Under date of July 26, 1881, the Washburn and Moen Manufacturing Company and Haish executed an agreement in writing which recited that the company had theretofore granted divers licenses under several patents for barbed wire fencing and for machinery; that Haish claimed that some of the licensees were infringing patents owned by him; that for the better protection of the licensees, it had become necessary for the company to acquire, by purchase from Haish, all his patents relating to barbed fencing or machinery; that Haish, by an instrument of even date, had assigned all his patents to chanroblesvirtualawlibrary
the company, and transferred to it all claims for damages for the infringement of the same, and had released the company and its licensees from all claims for damages for infringement of the patents, and that Haish had accepted from the company a license to manufacture 10,000 tons of barbed fence wire annually under the patents, and agreed to pay royalty at the rate of 75 cents per 100 pounds. The agreement then provided in substance that the company or its licensees should manufacture 8,000 tons of barbed fence wire every year until February 27, 1894, and should pay to Haish until that time 75 cents per 100 pounds on the wire so manufactured, not exceeding 4,000 tons each year, and a further sum of 25 cents per 100 pounds on any excess over that quantity each year up to but not exceeding 4,000 tons; that the company should not, however, pay any part of such sum to Haish unless he should first have paid or tendered to the company, as royalty under the license accepted by him, a sum equal to the amount which he should demand from the company.
On the same day, Haish assigned his patents to the company and Ellwood, and released the company and its licensees and Ellwood from all damages for past infringement of the same, and receive from the company the license mentioned in the recitals of the above agreement, and exclusive licenses to make barbed fence wire and to use machinery under the patents assigned by him to the company without paying royalty. He also received from the company and Ellwood a release of all claims for damages for infringement of their patents, and the company paid him the sum of $10,000 in cash, and agreed that he might withdraw the money which he had paid into court, and that decrees might be entered in the suits against him for nominal damages without costs.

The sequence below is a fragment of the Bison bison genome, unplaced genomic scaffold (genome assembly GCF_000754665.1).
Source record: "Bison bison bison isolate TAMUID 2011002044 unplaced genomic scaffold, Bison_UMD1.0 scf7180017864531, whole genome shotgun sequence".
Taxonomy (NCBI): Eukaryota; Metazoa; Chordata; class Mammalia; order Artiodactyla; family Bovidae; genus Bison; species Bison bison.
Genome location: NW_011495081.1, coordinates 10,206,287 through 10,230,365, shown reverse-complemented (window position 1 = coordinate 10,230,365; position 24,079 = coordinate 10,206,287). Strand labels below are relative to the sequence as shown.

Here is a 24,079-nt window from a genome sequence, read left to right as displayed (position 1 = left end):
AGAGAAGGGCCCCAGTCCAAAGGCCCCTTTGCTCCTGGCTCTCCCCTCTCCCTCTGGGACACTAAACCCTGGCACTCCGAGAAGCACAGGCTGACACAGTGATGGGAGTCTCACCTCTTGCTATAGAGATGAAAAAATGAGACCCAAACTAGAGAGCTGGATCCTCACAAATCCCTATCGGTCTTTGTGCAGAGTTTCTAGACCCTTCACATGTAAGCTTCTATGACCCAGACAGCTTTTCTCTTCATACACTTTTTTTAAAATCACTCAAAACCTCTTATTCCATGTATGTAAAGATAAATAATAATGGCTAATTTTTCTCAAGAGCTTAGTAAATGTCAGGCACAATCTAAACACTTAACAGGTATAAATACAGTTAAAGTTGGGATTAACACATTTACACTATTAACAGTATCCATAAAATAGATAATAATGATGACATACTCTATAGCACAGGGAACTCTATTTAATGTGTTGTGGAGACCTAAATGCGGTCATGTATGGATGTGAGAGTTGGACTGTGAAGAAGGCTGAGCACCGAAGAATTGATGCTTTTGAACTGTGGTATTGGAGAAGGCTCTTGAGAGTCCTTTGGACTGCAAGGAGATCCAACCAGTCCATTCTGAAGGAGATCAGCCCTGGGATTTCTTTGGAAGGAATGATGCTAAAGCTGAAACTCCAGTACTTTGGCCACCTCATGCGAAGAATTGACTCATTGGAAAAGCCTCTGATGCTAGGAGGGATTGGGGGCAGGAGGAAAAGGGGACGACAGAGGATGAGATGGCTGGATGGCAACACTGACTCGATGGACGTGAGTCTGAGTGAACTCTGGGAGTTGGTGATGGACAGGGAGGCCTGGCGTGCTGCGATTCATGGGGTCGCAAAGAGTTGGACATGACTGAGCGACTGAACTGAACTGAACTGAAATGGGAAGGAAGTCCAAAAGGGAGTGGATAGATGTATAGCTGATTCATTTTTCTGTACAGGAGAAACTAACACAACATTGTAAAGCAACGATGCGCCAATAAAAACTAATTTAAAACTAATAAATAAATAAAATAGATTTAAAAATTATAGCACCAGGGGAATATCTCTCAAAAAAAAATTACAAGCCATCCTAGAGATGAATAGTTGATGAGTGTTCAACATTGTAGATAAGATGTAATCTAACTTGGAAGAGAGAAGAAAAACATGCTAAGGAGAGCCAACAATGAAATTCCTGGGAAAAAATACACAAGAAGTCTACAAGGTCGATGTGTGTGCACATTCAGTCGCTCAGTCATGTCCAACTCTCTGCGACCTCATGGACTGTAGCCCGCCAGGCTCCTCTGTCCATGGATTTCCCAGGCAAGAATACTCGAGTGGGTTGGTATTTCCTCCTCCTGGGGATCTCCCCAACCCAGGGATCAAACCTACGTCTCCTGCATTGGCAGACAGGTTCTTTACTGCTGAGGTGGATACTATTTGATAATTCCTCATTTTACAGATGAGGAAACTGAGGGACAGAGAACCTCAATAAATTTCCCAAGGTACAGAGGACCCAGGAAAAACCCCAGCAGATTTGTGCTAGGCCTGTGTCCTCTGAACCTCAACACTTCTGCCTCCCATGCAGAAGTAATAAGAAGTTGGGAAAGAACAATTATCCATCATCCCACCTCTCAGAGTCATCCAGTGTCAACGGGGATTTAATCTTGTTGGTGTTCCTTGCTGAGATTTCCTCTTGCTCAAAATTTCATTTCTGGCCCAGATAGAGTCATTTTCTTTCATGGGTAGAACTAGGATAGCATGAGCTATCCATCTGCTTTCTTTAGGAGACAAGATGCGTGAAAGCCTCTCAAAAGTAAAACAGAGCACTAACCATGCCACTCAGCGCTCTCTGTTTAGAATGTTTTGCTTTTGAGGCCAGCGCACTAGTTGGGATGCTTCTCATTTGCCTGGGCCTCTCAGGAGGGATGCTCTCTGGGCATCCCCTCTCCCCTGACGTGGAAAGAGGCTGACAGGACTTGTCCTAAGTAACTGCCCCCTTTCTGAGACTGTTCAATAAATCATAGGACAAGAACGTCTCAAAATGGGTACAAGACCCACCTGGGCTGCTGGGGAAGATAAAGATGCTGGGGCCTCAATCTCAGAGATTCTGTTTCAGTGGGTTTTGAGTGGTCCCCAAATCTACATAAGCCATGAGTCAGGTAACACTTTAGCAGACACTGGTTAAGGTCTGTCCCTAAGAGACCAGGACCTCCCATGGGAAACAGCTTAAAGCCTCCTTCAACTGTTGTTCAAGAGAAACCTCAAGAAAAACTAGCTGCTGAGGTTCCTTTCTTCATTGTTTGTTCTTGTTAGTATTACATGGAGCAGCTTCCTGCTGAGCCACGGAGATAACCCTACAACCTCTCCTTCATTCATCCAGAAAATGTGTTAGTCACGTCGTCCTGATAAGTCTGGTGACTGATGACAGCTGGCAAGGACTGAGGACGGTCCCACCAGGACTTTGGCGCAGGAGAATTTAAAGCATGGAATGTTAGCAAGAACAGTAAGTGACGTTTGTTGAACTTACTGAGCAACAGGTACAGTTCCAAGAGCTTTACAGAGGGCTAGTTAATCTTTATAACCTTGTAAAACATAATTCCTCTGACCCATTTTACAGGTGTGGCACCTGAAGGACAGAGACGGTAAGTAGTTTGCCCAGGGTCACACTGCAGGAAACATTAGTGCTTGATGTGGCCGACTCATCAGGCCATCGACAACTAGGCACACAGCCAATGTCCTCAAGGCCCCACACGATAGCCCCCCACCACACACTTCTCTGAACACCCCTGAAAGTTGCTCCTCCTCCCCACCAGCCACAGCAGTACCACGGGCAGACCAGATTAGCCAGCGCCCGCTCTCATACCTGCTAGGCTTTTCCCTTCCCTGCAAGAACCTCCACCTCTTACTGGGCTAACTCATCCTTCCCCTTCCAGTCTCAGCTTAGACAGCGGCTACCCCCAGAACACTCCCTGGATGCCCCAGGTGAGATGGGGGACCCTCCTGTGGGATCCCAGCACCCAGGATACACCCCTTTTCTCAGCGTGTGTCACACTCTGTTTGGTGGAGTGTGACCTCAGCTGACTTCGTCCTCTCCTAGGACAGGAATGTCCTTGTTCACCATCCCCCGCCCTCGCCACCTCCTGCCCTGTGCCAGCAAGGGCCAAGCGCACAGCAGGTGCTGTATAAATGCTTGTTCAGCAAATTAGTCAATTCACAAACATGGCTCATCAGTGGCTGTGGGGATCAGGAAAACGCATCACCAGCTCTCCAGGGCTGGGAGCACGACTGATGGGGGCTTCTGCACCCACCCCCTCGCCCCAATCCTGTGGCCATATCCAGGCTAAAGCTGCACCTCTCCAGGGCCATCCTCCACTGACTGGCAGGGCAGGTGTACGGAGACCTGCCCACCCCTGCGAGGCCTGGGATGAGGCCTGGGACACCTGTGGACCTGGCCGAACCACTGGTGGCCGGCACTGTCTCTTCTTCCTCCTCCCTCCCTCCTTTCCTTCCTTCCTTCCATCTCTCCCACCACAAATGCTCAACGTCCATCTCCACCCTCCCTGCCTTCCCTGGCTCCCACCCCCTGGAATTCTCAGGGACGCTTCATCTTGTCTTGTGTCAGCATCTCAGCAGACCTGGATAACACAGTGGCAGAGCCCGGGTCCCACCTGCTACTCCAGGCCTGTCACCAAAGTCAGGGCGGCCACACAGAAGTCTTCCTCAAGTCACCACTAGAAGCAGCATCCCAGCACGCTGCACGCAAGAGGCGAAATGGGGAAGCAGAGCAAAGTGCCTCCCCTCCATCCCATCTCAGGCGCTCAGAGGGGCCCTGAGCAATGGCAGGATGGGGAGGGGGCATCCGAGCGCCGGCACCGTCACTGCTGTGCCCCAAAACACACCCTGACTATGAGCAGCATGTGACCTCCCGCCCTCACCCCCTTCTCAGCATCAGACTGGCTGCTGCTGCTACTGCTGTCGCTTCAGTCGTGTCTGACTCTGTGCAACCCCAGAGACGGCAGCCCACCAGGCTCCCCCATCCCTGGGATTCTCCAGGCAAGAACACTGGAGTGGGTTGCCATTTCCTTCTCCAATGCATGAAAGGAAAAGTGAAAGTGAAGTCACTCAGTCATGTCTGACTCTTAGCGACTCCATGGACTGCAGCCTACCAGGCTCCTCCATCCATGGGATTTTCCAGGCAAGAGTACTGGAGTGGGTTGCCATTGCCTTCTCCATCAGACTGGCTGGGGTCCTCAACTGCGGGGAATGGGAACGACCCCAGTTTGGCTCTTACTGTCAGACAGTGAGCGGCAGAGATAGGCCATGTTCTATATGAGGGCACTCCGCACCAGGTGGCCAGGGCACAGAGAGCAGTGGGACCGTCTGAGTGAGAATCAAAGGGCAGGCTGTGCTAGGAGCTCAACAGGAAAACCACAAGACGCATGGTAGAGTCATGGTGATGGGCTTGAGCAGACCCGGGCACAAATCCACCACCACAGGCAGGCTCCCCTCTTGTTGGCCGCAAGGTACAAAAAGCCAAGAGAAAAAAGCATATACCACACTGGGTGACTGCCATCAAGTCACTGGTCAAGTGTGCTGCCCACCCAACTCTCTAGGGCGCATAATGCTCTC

Under date of July 27, 1881, the Thorn Wire Hedge Company executed the following instrument:
"In consideration of the sum of one dollar and other valuable considerations to it paid, the Thorn Wire Hedge Company, a corporation duly organized under the laws of the State of Illinois, and located at the City of Chicago, in said state, does authorize the Washburn and Moen Manufacturing Company and Isaac L. Ellwood
to make settlement with Jacob Haish, of De Kalb, Illinois, for his past infringements of the letters patent for barbed fence wire and machinery for making the same, owned by the Washburn and Moen Manufacturing Company, or by said company and Isaac L. Ellwood, and to grant to the said Haish a license to manufacture and sell annually ten thousand tons of barbed fence wire under said patents, as provided in a proposed agreement between the Washburn and Moen Manufacturing Company and the said Jacob Haish, and assented to by Isaac L. Ellwood (copies of which proposed agreement and license being hereto attached), and does release the said Washburn and Moen Manufacturing Company from all its agreements with the said Thorn Wire Hedge Company, dated respectively July 3, 1876, December 2, 1878, and August 7, 1879, to account for any proportion of the moneys received from the said Jacob Haish, whether, in settlement of past infringements or for royalties hereafter paid under the said license, which may be required to be expended or remitted in the settlement with said Jacob Haish, or in payment of the consideration money for the transfer and conveyance of all the patent rights to letters patent and inventions which are or shall be conveyed by the said Haish to the said Washburn and Moen Manufacturing Company and Isaac L. Ellwood, as provided in said proposed agreement."